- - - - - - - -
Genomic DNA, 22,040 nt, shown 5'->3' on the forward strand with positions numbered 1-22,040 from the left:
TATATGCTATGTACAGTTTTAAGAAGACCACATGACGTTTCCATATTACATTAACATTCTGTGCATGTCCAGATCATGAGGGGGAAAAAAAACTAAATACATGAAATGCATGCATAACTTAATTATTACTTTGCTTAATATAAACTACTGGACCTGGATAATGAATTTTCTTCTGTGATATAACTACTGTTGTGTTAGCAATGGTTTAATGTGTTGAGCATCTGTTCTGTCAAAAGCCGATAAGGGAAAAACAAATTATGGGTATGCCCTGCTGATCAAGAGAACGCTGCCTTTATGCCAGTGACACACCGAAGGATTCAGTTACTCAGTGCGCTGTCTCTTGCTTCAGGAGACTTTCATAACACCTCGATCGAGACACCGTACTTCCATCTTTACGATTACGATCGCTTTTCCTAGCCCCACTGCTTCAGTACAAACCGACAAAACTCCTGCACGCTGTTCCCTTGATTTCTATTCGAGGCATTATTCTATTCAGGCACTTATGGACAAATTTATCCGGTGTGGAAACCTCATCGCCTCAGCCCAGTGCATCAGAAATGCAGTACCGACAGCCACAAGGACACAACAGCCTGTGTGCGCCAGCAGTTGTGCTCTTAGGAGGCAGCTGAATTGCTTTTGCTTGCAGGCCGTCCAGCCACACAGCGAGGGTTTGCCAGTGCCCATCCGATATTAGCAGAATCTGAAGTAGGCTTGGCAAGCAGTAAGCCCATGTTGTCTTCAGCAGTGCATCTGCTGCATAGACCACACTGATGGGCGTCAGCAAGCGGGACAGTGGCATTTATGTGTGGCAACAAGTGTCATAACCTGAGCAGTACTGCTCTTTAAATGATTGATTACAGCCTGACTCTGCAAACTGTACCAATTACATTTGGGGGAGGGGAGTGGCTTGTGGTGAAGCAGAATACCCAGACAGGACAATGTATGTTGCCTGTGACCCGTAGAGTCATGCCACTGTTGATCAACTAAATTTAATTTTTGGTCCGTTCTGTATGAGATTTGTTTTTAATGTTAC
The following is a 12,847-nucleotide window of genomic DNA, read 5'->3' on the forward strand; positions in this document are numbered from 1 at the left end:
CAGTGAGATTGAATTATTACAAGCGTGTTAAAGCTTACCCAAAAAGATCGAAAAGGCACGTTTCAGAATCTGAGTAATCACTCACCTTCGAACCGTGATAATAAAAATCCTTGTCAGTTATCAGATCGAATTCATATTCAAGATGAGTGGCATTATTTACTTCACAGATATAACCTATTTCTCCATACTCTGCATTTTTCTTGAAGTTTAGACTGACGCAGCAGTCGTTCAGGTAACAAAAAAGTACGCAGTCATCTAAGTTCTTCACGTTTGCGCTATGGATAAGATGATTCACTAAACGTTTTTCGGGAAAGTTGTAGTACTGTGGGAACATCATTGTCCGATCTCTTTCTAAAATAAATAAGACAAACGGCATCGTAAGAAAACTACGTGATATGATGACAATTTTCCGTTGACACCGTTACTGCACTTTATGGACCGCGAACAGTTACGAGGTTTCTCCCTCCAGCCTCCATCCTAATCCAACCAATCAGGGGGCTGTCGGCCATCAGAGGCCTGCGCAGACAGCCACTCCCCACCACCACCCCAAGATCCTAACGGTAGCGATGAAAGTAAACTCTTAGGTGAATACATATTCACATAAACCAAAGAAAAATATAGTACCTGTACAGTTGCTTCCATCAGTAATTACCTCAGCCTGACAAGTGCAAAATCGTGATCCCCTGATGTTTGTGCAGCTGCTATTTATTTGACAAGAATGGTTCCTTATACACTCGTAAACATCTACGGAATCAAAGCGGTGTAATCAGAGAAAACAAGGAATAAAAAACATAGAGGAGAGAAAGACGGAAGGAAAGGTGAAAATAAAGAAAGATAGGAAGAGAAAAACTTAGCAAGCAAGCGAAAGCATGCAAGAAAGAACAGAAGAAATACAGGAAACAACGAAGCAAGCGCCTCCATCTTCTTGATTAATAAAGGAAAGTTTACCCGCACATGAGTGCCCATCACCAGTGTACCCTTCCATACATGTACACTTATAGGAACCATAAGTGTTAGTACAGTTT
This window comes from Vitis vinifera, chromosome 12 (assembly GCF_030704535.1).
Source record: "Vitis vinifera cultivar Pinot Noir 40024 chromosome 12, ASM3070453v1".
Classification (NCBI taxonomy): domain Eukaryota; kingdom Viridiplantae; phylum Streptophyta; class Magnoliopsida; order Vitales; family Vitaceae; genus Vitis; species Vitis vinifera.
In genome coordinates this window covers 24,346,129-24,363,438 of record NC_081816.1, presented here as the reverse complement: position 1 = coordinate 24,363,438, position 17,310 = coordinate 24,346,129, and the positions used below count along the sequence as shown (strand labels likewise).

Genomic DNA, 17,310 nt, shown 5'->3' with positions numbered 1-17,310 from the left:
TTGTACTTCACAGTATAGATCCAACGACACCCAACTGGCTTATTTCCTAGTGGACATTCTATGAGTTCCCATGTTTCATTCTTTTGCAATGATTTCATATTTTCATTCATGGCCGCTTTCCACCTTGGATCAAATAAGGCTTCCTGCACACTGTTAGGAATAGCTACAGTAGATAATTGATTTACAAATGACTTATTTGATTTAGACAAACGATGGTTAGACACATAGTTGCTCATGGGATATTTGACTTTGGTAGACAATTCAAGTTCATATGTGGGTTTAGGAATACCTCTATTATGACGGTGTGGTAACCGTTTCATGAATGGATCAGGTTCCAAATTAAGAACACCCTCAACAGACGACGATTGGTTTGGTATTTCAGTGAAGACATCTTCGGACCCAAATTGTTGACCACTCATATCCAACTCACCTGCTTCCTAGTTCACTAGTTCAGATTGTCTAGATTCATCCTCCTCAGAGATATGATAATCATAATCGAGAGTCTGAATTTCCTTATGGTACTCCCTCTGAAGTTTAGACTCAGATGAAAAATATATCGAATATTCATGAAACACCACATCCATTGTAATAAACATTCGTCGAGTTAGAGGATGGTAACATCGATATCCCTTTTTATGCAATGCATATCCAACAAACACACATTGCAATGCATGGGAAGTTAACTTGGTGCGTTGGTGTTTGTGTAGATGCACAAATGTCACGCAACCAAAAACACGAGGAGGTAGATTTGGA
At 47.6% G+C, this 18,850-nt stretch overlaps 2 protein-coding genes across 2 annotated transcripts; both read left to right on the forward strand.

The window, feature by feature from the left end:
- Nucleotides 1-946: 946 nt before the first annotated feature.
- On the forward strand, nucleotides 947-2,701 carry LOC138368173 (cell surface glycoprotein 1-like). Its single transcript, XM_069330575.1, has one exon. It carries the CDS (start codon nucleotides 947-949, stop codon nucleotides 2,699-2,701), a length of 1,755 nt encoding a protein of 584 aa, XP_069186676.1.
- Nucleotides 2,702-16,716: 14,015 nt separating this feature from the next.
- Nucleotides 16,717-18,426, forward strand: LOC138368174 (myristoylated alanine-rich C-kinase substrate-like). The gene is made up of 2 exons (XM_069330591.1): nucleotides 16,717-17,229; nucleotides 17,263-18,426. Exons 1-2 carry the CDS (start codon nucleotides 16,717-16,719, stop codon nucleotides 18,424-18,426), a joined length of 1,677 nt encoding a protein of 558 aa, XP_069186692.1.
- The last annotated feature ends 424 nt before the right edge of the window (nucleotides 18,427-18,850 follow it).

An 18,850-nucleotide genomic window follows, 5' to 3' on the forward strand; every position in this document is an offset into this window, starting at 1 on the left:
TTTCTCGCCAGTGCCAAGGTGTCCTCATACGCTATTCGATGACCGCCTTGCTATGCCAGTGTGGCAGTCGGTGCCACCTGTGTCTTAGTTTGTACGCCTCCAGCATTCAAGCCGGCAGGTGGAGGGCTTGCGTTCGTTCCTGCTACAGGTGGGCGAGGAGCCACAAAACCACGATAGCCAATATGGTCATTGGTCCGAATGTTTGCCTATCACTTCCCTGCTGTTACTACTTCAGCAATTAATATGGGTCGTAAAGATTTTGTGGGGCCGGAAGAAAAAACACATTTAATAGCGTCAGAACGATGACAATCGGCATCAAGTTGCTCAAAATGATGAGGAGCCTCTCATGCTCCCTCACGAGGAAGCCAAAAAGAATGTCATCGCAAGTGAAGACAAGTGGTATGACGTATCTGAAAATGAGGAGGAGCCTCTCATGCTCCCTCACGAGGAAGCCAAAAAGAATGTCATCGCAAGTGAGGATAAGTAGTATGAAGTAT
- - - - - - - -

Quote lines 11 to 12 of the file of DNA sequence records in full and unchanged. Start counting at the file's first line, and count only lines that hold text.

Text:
At 47.6% G+C, this 18,850-nt stretch overlaps 2 protein-coding genes across 2 annotated transcripts; both read left to right on the forward strand.

The window, feature by feature from the left end: